If passed, ‘Religious Freedom’ amendment would help state outsource services to faith groups
Last week the Florida Senate passed the “Religious Freedom Act” — a proposed amendment to the state Constitution that would repeal language that bans using public money to fund religious organizations. Coupled with the state legislature’s efforts to privatize several state services, repeal of such a ban could lead to an increase of religious institutions providing public services — without having to follow many of the rules federal programs must adhere to.
The amendment would remove Article 1 Section 3 of Florida’s Constitution, the Blaine Amendment — a historically bigoted law dating back to the 1800s. It was originally aimed at keeping public money away from Catholics. However, despite the law’s prejudiced roots, similar amendments remain in the constitutions of about 40 other states because they have maintained a firewall between church and state. Supporters of repealing the language say that Florida’s firewall goes farther than the U.S. Constitution in restricting access to funding.
The Florida legislature sought to overturn the amendment because they claim it is an attack on “religious freedom.” Proponents of the law see the current opposition as “those who wish to impose a ‘freedom from religion’ standard.”
A press release from the sponsors of House Joint Resolution 1471, state Reps. Scott Plakon, R-Longwood, Steve Precourt, R-Orlando, and Sen. Thad Altman, R-Melbourne, said the amendment would repeal discriminatory language “which bars access to public aid and limits religious freedom.”
In 2003, Altman was a member of the finance committee for St. Mary’s Catholic School. Precourt, a practicing Catholic, won the Defender of Marriage award in 2009 from the Florida Family Policy Council. Plakon won the same award last year and is a board member of Christian Life Missions.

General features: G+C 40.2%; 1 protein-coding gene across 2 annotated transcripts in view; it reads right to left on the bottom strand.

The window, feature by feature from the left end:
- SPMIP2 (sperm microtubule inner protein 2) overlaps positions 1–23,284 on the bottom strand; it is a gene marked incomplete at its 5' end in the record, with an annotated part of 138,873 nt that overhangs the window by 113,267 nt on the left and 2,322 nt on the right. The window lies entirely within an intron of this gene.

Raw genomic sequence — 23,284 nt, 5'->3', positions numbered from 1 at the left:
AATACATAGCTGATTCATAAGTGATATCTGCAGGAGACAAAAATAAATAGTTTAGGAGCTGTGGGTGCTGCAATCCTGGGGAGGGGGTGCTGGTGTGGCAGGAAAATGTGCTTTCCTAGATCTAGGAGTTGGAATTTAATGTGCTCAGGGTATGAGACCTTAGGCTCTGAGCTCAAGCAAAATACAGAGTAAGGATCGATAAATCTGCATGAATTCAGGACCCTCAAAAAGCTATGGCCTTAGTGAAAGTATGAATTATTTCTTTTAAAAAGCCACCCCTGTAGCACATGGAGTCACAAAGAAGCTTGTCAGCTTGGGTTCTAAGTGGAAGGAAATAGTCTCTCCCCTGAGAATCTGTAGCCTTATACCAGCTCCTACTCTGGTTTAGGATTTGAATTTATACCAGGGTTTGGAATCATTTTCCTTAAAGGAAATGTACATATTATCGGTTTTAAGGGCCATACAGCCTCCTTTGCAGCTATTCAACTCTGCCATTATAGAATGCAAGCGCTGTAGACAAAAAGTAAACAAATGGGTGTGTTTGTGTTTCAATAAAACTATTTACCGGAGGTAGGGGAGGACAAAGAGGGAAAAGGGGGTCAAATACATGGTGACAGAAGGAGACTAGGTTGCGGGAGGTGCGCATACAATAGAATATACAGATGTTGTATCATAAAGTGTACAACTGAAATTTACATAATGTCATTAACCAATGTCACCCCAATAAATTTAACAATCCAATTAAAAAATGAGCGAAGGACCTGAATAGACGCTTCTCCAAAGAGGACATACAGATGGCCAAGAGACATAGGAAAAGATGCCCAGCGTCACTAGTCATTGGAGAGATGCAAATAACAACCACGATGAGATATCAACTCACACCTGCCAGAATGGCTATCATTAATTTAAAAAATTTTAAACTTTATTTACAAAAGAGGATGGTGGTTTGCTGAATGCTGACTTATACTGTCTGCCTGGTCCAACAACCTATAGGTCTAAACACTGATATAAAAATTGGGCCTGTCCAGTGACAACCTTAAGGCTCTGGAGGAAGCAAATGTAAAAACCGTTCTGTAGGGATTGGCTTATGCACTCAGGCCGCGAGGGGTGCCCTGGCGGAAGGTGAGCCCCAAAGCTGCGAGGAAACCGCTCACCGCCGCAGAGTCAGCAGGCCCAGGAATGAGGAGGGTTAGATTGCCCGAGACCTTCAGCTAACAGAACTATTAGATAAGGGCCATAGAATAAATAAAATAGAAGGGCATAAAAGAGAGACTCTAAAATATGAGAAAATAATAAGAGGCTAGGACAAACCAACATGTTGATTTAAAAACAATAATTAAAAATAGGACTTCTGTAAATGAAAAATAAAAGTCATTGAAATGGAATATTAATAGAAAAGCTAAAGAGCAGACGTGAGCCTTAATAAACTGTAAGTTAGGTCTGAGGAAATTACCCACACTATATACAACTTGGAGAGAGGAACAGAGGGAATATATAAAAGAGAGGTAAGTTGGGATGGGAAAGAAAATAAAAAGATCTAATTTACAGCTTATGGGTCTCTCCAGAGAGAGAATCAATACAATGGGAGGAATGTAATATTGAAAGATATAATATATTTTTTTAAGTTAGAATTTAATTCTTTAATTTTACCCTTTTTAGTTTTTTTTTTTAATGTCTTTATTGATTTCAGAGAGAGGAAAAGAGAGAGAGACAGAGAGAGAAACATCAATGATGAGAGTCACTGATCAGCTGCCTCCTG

“Blaine Amendments are antiquated constitutional tenants rooted in bigotry that go far beyond the separation of church and state envisioned by our founding fathers,” Precourt said. “If we don’t take action now, millions of dollars in quality state programs- from Bright Futures to voluntary pre-kindergarten – may be jeopardized.”
Precourt’s fears that these programs “may be jeopardized” are fears that the Florida Catholic Conference has expressed as well.
A spokesman for the Florida Catholic Conference, Michael Sheedy, tells The Florida Independent that fears of legal challenge are based on the court decisions Bush v. Holmes (2004) and Council for Secular Humanism v. McNeil (2009). Sheedy says religious programs are “vulnerable to challenge” in the courts.
However, American Civil Liberties Union of Florida Executive Director Howard Simon says in a statement to the Independent that the “funding of community services provided by religious affiliated organizations … is not, and has never been in legal jeopardy.”
“Like all political tricks,” he says, “this one starts with deception.”
The idea that rampant anti-Catholic bigotry is endangering public dollars for Catholic services — including educational vouchers — is questionable, at best, mostly because Catholic services are numerous in Florida and they have been for years.
In fact, Catholic services was recently welcomed into Florida’s Medicaid reform efforts.
Sen. Joe Negron, R-Palm City, added a provision to the Medicaid privatization bill that would let religious institutions that are part of the program’s provider service network opt out of providing family planning services on “moral or religious grounds.” The opt-out provision was added at the request of Catholic services.
“The reality of this is that this is done at the request of primarily Catholic hospitals and Catholic-based [provider service networks] that want to provide medical care as an option, but for their religiously held beliefs don’t provide family planning,” he explained during the bill’s final passage in the senate last week. “I didn’t feel it was right to penalize someone based on their religious preference and their deeply held religious belief.”
For the past 25 years, the Catholic church in Florida has provided Catholic health services that include 10 acute-care hospitals, three rehabilitation hospitals, nine nursing homes and a hospice organization. The church also has a robust welfare service program with 148 Catholic charity service centers and 92 specialized housing and day care centers that help out almost 350,000 people in need. The Archdiocese of Miami also runs a state-funded crisis pregnancy center network called Respect Life. Even though the center receives states dollars, like most CPCs, they receive minimal oversight from the state.